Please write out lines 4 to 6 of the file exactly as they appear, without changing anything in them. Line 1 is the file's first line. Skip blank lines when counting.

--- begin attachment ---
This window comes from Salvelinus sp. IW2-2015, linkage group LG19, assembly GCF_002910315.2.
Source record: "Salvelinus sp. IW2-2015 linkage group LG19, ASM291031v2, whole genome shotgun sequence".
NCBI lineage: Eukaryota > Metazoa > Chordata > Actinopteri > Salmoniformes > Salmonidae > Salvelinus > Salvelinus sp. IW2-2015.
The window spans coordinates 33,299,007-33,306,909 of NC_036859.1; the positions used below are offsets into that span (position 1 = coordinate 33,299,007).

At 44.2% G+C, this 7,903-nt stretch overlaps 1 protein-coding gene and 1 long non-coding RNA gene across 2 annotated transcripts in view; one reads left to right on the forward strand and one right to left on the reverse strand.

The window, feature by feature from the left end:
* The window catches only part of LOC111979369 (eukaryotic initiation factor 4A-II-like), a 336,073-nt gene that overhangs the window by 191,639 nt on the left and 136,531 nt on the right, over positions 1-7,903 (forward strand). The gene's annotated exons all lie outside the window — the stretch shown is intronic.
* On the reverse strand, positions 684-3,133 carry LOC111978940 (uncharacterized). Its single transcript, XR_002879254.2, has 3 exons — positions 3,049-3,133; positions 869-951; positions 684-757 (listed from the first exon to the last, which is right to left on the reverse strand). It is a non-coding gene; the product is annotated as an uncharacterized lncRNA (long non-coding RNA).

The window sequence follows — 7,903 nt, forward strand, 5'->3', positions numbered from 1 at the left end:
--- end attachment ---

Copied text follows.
The window spans coordinates 33,299,007-33,306,909 of NC_036859.1; the positions used below are offsets into that span (position 1 = coordinate 33,299,007).

At 44.2% G+C, this 7,903-nt stretch overlaps 1 protein-coding gene and 1 long non-coding RNA gene across 2 annotated transcripts in view; one reads left to right on the forward strand and one right to left on the reverse strand.

The window, feature by feature from the left end: